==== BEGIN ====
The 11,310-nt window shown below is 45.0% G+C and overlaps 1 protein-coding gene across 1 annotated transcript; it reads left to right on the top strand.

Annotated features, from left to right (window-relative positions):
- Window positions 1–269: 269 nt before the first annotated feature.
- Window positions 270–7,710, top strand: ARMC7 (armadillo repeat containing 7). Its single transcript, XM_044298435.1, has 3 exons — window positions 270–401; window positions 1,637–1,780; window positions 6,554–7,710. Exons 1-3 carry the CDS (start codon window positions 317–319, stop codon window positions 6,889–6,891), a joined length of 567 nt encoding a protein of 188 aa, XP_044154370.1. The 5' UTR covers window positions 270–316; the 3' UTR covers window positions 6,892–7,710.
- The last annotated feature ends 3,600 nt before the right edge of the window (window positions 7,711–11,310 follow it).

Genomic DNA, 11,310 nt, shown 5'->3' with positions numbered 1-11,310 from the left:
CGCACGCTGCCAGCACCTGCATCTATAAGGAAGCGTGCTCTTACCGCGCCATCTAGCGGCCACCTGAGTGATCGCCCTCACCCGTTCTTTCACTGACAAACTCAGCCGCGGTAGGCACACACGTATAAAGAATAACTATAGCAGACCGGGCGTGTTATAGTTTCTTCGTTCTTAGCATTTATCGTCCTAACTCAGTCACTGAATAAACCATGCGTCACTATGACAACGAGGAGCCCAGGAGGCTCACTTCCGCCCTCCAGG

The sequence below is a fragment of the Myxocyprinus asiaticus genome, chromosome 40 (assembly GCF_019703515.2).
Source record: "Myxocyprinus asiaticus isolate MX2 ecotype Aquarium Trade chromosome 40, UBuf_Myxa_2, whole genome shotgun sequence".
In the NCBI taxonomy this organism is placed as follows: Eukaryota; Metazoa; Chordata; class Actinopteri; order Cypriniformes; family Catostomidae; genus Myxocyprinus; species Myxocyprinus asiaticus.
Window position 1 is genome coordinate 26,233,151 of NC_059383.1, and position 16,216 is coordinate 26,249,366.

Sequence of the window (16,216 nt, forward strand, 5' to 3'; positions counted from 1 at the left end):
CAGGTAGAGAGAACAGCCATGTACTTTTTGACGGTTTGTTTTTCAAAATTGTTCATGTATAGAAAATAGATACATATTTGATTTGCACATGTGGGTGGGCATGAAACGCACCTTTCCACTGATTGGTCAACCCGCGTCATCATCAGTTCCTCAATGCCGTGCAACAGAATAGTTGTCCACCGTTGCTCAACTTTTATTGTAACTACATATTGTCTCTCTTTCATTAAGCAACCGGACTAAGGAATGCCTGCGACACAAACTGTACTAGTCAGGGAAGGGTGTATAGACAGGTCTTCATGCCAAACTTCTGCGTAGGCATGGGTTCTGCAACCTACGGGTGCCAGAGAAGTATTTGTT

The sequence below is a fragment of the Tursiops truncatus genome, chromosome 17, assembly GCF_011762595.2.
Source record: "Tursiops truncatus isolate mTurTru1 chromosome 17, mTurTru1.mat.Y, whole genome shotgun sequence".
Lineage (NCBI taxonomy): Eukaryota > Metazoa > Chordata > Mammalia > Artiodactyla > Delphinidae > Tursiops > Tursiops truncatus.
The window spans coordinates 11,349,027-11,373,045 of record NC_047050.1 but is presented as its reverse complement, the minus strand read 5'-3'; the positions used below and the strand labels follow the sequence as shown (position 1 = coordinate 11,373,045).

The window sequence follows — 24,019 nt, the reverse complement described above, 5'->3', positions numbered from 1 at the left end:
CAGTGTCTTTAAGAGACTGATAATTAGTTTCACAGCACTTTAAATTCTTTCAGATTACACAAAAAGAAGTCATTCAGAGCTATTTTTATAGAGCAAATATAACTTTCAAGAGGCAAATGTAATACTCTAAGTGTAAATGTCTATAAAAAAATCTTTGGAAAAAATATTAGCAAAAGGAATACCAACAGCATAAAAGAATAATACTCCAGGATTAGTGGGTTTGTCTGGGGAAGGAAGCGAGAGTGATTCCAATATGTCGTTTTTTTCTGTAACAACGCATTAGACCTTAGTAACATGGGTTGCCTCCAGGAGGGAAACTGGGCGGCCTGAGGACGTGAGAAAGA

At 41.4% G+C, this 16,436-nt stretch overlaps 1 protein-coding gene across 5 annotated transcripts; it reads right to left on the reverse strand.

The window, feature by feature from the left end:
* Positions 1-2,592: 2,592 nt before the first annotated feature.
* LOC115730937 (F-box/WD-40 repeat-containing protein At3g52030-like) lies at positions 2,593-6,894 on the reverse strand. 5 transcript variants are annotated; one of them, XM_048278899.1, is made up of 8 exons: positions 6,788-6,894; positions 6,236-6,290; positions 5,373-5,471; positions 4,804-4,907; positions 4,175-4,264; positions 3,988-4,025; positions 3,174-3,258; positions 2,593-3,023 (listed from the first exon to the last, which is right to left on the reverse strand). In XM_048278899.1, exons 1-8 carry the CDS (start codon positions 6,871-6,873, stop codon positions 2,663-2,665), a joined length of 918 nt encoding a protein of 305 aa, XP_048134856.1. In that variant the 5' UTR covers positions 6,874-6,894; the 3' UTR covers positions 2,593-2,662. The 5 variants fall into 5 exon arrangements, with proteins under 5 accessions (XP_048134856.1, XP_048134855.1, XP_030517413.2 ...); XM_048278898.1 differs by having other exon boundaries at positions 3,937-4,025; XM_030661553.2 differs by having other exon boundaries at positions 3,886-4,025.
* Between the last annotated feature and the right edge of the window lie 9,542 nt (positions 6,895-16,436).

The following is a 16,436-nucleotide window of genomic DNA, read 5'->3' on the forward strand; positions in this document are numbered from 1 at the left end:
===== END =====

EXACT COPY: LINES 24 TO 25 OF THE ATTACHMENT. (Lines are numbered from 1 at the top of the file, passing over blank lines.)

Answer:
* Between the last annotated feature and the right edge of the window lie 9,542 nt (positions 6,895-16,436).

The following is a 16,436-nucleotide window of genomic DNA, read 5'->3' on the forward strand; positions in this document are numbered from 1 at the left end: